Fig. 3. In northern summer (DOY 151), the
asymmetry drops below 20 nT when VBs shuts off. In
the winter (DOY 331), it persists at more than 40 nT
until Dst recovers to –40 nT.
other variables constant and only change the local time, we can simulate ASY as the range of H we get out of our
model if we apply it to 24 hours of local time while holding all other parameters fixed. In Figure 3, we have done
this for several values of VBs, several values of Dst, and 2 days of the year. Surprisingly, we find that during
northern winter, the simulated ASY index can be quite large for VBs = 0. For example at Dst = -40 nT, the ASY is
about 40 nT at DOY 331 (late November) for VBs = 0. However, for the same conditions on DOY 151 (late May),
the simulated ASY index is less than 20 nT. This suggests that somehow, during northern winter, the partial ring
current does not decay soon after the IMF Bz turns northward, but that during northern summer the decay is more
In Figure 3, it is also apparent that the asymmetry determined by the neural network depends strongly on the
magnitude of Dst. Figure 4 shows that the H values at different local times spread with stronger Dst. This spread is
the asymmetry, and its dependence on Dst is linear for both the main and recovery phases. A linear dependence of
the ASY is essential to making a good model of Dst given only one H. Figure 4 also demonstrates that the neural
network model is fitting a meaningful difference in the behavior at different local times. This result was so
surprising we checked it by plotting the WDC-C2 ASY-H versus SYM-H at one-minute resolution. There is an
obvious linear dependence between the two with a correlation coefficient ~ 0.7
The persistence of ASY beyond the time when VBs shuts off can most likely be explained by one of two
mechanisms. First, it is possible that the asymmetry persists because of a neutral flywheel effect where the neutrals
provide an inertia, which keeps the partial ring current system going after the driver has shut off. Second, it is
possible that a local ionospheric current is actually contaminating the H measurements, and that this current is
related directly to the storm intensity, and therefore Dst. The latter would be consistent with the observed seasonal
variation in the less accurate Guam models.
We have built a neural network model of H from Dst, local time, day of year, and Solar Wind conditions. With this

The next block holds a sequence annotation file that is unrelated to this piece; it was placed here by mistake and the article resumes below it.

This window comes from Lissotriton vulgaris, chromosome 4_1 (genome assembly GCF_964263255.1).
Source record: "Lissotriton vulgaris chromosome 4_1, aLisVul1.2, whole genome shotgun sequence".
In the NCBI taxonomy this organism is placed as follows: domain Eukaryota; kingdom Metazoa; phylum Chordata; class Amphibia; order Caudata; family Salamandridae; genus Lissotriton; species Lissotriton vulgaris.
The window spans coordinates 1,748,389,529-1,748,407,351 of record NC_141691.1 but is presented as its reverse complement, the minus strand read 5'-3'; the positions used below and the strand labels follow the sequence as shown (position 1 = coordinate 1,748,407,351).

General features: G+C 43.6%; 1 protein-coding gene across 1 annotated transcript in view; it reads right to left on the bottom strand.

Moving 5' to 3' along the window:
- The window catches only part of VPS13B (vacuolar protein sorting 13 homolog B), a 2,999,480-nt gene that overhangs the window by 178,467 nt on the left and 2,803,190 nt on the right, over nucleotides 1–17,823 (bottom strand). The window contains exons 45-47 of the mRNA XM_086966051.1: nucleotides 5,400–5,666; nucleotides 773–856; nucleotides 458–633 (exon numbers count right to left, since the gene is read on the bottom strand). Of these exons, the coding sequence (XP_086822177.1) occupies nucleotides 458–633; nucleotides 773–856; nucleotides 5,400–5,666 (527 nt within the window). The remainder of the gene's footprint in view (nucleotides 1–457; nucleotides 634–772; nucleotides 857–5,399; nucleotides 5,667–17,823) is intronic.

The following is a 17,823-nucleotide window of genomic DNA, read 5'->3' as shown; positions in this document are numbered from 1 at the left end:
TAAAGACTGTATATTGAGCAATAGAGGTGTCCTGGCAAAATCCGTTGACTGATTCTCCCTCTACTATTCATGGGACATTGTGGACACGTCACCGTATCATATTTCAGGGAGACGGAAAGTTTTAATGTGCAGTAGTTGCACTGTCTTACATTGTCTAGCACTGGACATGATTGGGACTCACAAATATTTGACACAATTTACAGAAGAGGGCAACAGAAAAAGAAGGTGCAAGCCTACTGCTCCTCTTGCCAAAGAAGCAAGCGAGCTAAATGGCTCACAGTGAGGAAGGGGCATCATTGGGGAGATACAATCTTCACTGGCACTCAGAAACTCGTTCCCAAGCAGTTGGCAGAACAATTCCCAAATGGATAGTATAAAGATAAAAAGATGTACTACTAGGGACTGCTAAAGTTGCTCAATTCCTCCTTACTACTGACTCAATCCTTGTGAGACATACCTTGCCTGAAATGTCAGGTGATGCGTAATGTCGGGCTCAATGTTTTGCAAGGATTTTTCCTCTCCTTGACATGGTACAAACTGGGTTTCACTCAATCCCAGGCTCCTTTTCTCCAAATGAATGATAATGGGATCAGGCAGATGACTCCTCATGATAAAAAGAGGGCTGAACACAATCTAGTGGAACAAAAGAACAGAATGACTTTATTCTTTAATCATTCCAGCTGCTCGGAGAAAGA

model, we have shown that a significant seasonal offset exists in the linear relation between H and Dst, which
SJGb vs Dst (Psw = 3) (VB s = 3) (DOY = 331)
SJGb vs Dst (Psw = 3) (VB s = 0) (DOY = 331)
+,-. lt = 1800
H = 1.22*Dst + -1.78
o,-- lt = 0600
H = 0.84*Dst + -4.08
+,-. lt = 1800
H = 1.21*Dst + -17.49
 H (nT)
 H (nT)
o,-- lt = 0600
H = 0.72*Dst + 1.64
Fig. 4. The H-Dst relation is shown for recovery phase (VBs = 0) and main phase (VBs = 3). The dashed and
dashed-dotted line represent neural network fits, and the ‘o’ and ‘+’ indicate real data at approximately the same
values of Dst, VBs, etc., at dawn and dusk, respectively. The H-Dst relation is linear for Dst below -40 nT. The
spread (ASY) grows linearly below this point.
suggests that Dst itself may have a seasonal offset. We have also shown the partial ring current, as measured by the
ASY index, does not shut off immediately when VBs drops to zero, but, at least in parts of the year, persists until
Dst itself decays. The first of these results suggests either an error in the calculation of the quiet day or a seasonally
dependent storm-time feature of the ionosphere. The second result suggests either a neutral flywheel providing
inertia to the partial ring current or, again, a seasonally dependent storm-time feature of the ionosphere. The
possibility of a seasonally dependent storm-time feature of the ionosphere could be tested by the investigation of
the H-Dst relationship for a Southern Hemisphere ground station.
We would like to thank the USGS and NGDC and WDC-C2 for providing the data that we have used in this
analysis. This work is supported by NSF grant ATM 96-13667